The lack of adequate care and empathy for people suffering from mental illness is a monumental concern in the United States. But due to the complexity of the problem and the systems that have stigmatized, criminalized, and dehumanized people with mental illness throughout the nation’s history, finding sustainable solutions is difficult, yet urgently needed work. Melissa Beck, executive director of the Sozosei Foundation, is one of the people fighting for positive change.     

Melissa Beck spoke with NPQ about her life experiences as well as her professional journey from serving as a criminal defense attorney to leading the Sozosei Foundation, which is working to decriminalize mental illness.

She shared her unique perspective on the intersections between law, justice, perceptions of mental illness, and mental healthcare. Crucially, Beck also shared her insights on how the philanthropic sector can serve as better drivers of systemic change and champions of equity in mental health and healthcare from a more holistic perspective.

TMG: What do you see as some of the major problems that we’re facing in terms of mental healthcare and how should philanthropy address mental health? 

MB: One of the things that’s always been interesting to me about philanthropy is the really strong desire for…a quick fix, something that will have a more immediate impact. But when you’re dealing with human beings, there is no quick fix. Human beings are complex, systems are complex. I think that philanthropy requires a level of patience, fortitude, and deep listening.

One of the things we’ve tried to do at Sozosei Foundation is not wait. When I took the job in June, we had our first strategic plan by August, because my feeling was that accessing mental healthcare is very hard in this country.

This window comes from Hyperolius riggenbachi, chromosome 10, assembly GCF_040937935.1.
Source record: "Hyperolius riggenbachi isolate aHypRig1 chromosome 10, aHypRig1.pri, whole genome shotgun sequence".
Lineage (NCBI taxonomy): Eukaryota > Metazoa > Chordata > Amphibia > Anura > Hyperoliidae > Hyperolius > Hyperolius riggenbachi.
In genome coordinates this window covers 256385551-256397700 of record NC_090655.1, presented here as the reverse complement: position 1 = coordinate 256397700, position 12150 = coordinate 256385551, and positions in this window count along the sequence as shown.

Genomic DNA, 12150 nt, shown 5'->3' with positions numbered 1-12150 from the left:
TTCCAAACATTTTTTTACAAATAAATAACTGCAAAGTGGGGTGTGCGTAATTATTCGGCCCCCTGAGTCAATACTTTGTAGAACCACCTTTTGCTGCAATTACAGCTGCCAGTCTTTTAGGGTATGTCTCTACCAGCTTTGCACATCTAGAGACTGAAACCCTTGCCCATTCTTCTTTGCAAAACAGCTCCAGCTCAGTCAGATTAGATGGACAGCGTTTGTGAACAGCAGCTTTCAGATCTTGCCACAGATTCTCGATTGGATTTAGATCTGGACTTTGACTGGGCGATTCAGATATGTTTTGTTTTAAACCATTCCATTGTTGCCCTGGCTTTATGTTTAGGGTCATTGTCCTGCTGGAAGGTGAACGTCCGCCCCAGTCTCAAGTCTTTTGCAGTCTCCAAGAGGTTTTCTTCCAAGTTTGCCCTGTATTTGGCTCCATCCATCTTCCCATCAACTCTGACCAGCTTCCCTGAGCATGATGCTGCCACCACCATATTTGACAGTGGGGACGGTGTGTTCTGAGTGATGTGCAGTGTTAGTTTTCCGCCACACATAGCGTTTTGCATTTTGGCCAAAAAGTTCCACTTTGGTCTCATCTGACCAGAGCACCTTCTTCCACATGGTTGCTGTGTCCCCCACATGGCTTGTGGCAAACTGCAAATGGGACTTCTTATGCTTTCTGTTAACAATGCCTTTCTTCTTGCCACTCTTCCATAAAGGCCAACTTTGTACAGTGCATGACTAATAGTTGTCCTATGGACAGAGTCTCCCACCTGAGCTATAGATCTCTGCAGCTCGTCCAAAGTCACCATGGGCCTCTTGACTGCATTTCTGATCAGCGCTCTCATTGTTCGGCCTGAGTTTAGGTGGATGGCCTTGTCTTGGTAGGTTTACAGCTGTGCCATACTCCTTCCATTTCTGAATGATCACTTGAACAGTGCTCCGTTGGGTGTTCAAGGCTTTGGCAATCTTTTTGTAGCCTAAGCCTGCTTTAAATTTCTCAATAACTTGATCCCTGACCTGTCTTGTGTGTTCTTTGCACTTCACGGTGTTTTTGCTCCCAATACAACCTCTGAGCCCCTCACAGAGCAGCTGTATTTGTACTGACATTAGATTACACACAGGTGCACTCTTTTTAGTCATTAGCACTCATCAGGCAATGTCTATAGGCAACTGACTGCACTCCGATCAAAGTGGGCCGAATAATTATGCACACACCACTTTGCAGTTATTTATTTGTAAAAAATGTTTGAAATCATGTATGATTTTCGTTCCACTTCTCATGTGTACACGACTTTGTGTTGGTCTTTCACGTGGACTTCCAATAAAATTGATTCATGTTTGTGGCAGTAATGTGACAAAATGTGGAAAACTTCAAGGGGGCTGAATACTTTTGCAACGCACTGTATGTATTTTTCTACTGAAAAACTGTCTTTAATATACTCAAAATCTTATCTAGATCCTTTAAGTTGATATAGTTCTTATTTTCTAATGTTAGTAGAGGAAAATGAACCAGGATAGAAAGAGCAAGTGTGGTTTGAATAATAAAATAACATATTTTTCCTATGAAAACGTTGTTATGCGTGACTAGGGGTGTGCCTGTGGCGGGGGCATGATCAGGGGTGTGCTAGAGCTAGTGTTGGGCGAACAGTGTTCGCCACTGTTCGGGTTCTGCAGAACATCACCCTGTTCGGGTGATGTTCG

It’s easy to get out there and start working to help ensure access. But it’s also very complex because the barriers to access have very, very deep roots. And until we address the root problems, philanthropy can’t do its job. So, for us as a foundation, we work across communications, grantmaking, and convenings because we believe we need to execute on all three of those fronts to get at deep, historic, systemic toxicity, and begin addressing it through large policy shifts that question the very structure of systems. Why is Medicaid like it is? Why do we have a federal block grant for healthcare? Why is our access to healthcare determined by what state we live in? These are our taxpayer dollars. 

And we want to have a conversation about abundance. If you [always] sit in a place of scarcity, it’s exhausting. You have to imagine abundance. You have to imagine equitable structures. You have to say, we are going to move forward. We can overcome these challenges and barriers. And so we try to function as abundant future thinkers. How can we be architects, or how can we help folks to draw blueprints for a future that we really want to build together? So, we moved very quickly to establish our first strategy, and I think came quickly to the realization that mental illness has been criminalized because we have no mental healthcare system. 

Read the full article about decriminalizing mental illness by Tonie Marie Gordon and Melissa Beck at Nonprofit Quarterly .